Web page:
and the Universe
a clerk in the Swiss Patent Office.
I: The Special Theory of Relativity
been nearly a century since Einstein changed the universe with
his Special Theory of Relativity. His ideas rocked the physics
world and now we rank him alongside such great luminaries as Aristotle
and Newton. Who was this genius and how did he come upon his revolutionary
Albert Einstein was born in
Ulm, Germany in 1879. His father, Hermann Einstein, had shown
an aptitude for mathematics as a boy, but became a businessman
because, as a Jew, he would not be provided a public university
education. Albert's mother, Pauline, had a passion for music,
something she would pass on to her son, through her insistence
on violin lessons. Young Albert resisted these, but as an adult,
often took to playing the fiddle as a way to relax as he pondered
the most difficult scientific problems.
It is said that as a boy Albert's
teachers found him slow, perhaps because he seemed to have difficulty
with learning by rote. He never gave his teachers a quick answer,
but hesitated, as if he was thinking about it. After giving an
answer, he would always repeat it softly to himself. This made
some of his teachers wonder if he was mentally retarded. Classmates
avoided him because he showed no interest in sports.
In Gymnasium, the German equivalent
of high-school, he had a terrible time with Greek. His teacher
was so frustrated with him he told young Albert "your mere
presence here undermines the class's respect for me." He
never graduated from that Gymnasium but left to join his family
when they moved to Italy.
As a high-school dropout,
Einstein had difficulty being accepted into college. His desire
was to study and teach philosophy,but no university would accept
him. His father, concerned about his son's financial future, pushed
Albert to go to a technical college. Iin 1895 he applied to the
Polytechnic Institute of Zurich, but he failed the entrance exam.
The college principal, noting that Einstein was almost two years
younger than most of the other candidates, decided to admit him
the following semester without making him retake the test.
At the Polytecnikum,
Albert was not considered the best of students. One professor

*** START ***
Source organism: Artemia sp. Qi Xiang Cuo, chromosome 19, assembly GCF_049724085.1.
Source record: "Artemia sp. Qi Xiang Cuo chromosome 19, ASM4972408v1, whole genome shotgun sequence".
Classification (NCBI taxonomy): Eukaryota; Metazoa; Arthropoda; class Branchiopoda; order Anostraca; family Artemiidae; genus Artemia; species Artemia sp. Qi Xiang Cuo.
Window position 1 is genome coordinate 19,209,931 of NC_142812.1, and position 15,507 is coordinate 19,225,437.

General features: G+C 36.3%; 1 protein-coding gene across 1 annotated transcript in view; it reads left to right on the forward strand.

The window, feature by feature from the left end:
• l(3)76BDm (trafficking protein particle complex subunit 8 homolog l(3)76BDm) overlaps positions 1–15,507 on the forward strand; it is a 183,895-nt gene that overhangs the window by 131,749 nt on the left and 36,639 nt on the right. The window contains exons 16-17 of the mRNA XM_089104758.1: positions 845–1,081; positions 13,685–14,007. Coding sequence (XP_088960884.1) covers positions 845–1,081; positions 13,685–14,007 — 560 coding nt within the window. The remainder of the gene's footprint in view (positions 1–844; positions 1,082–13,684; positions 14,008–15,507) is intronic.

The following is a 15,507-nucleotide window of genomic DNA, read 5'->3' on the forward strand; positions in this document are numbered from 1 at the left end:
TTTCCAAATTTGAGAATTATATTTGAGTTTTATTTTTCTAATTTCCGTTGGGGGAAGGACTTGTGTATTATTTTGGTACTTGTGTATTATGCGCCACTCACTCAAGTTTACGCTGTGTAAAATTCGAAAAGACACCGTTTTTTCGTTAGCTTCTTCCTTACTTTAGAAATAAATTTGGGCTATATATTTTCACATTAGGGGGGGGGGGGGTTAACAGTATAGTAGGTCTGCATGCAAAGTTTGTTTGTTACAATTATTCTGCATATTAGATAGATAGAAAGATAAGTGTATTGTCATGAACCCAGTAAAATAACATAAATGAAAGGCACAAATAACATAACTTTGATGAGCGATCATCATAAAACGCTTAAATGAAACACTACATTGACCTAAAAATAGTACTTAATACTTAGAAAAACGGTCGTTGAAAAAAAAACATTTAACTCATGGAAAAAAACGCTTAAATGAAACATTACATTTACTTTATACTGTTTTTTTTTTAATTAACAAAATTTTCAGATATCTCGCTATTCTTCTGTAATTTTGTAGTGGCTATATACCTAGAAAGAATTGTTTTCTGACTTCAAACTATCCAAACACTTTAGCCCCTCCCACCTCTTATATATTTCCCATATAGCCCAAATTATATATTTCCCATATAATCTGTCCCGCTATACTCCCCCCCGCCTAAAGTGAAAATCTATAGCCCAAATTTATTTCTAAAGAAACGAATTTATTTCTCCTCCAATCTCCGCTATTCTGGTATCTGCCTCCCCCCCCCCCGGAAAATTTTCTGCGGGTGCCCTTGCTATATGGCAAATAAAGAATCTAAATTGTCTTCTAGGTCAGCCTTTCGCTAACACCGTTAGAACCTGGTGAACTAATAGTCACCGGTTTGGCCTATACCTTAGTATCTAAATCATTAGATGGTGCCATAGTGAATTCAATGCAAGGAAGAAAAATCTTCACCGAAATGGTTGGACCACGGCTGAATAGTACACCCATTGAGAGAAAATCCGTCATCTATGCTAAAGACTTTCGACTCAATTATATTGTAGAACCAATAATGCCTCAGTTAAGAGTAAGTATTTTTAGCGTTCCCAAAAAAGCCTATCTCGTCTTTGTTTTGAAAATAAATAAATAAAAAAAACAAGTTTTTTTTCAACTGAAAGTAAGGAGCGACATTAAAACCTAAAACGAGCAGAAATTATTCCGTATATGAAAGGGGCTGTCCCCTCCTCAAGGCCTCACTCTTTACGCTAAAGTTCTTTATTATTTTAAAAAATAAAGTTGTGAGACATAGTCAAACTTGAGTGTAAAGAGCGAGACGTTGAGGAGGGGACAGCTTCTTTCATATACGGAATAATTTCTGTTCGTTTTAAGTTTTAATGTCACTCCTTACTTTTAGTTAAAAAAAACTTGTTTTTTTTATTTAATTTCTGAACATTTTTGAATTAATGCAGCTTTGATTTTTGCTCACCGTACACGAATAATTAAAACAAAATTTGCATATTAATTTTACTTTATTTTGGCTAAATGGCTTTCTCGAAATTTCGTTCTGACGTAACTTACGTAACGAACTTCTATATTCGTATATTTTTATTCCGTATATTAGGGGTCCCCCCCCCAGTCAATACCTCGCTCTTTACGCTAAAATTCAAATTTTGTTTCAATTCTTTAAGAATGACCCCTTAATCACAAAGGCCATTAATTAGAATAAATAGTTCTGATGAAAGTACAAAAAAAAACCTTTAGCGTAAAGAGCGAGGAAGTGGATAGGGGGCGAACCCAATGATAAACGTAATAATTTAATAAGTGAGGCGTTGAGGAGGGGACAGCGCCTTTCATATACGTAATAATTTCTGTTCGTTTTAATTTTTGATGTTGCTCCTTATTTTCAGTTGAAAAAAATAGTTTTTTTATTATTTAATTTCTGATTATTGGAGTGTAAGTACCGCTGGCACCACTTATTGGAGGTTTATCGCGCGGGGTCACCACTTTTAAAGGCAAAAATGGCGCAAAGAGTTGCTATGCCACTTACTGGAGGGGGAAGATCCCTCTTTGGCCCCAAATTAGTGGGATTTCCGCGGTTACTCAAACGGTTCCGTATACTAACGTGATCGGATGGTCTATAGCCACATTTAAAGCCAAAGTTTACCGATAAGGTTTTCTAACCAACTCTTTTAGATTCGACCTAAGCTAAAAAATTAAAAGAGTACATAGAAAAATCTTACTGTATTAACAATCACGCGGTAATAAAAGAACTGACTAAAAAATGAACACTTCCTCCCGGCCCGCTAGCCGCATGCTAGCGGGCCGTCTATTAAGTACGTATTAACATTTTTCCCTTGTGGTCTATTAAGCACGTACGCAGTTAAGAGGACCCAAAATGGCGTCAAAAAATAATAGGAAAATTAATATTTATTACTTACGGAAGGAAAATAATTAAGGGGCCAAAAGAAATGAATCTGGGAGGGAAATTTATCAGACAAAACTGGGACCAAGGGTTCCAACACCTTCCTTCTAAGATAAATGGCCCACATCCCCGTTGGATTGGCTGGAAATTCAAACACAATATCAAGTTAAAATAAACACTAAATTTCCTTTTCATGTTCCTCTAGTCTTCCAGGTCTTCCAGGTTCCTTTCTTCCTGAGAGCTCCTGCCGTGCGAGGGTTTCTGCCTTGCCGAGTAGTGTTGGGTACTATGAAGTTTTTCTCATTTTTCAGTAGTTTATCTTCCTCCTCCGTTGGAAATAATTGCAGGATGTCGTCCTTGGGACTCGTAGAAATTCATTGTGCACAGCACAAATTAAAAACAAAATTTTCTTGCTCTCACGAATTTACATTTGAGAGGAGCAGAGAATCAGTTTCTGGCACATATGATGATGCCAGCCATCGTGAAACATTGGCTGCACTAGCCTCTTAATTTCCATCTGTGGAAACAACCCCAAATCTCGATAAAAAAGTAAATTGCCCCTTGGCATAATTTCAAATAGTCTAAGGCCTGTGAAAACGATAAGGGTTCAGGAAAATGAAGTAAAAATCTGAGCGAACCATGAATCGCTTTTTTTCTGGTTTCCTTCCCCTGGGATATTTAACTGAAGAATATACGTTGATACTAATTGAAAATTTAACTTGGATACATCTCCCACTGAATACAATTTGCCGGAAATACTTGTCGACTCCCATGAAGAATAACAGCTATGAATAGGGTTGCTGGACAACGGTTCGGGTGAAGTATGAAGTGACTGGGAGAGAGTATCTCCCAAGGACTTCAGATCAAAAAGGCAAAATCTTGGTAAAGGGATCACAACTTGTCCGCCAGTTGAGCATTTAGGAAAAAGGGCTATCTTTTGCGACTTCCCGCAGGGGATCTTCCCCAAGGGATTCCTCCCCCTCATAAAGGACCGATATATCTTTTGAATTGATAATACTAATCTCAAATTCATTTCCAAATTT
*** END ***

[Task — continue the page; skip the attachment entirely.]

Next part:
told him, "You're enthusiastic, but hopeless at physics.
For your own good you should switch to something else, medicine
or maybe literature or law." His math professor referred
to him as a "lazy dog." Another professor was antagonized
by him because he did not address him as "Herr Professor."
He barely passed the exit exam and was not offered a position
at the Institute as an assistant professor as he had hoped. Instead,
he had to settle for a job as a clerk at the Swiss patent office.
So how did this young man
with such an unpromising future in physics revolutionize the science?
As a boy he was a deep thinker. He had the ability to picture
a complex problem in simple terms. When he was sixteen he wondered
what a beam of light would look like if you rode a bicycle next
to it at the speed of light, or what his own image would look
like in the mirror at the speed of light. As he grew up, starting
with these seemingly simple questions and with a drive to understand
what he would later call "theories of principle", Einstein
found the answers that would overturn the physics world.
Scientists that worked with
Einstein noted he was neither a fast thinker nor the best of mathematicians.
What he had, though, was a passion to understand nature and little
interest in temporal goals. "I have never looked upon ease
and happiness as ends in themselves...The ordinary objects of
human endeaveor - property, outward success, luxury - have always
seemed to me contemptible," he wrote in 1934.
of principle" were general rules that all phenomena must
satisfy. Throughout his work he persuaded these theories with
almost a moral fervor. He really cared, perhaps more than his
colleagues, that physics should explain nature consistently and
19th Century: Physics in Crisis
Increasingly throughout the
19th century, scientists found themselves in a dilemma as long-held
principals came in conflict with new experimental data. In the
1400's Sir Isaac Newton had come up with a series of rules that
described the motion of bodies. Newton's Three Laws of Dynamics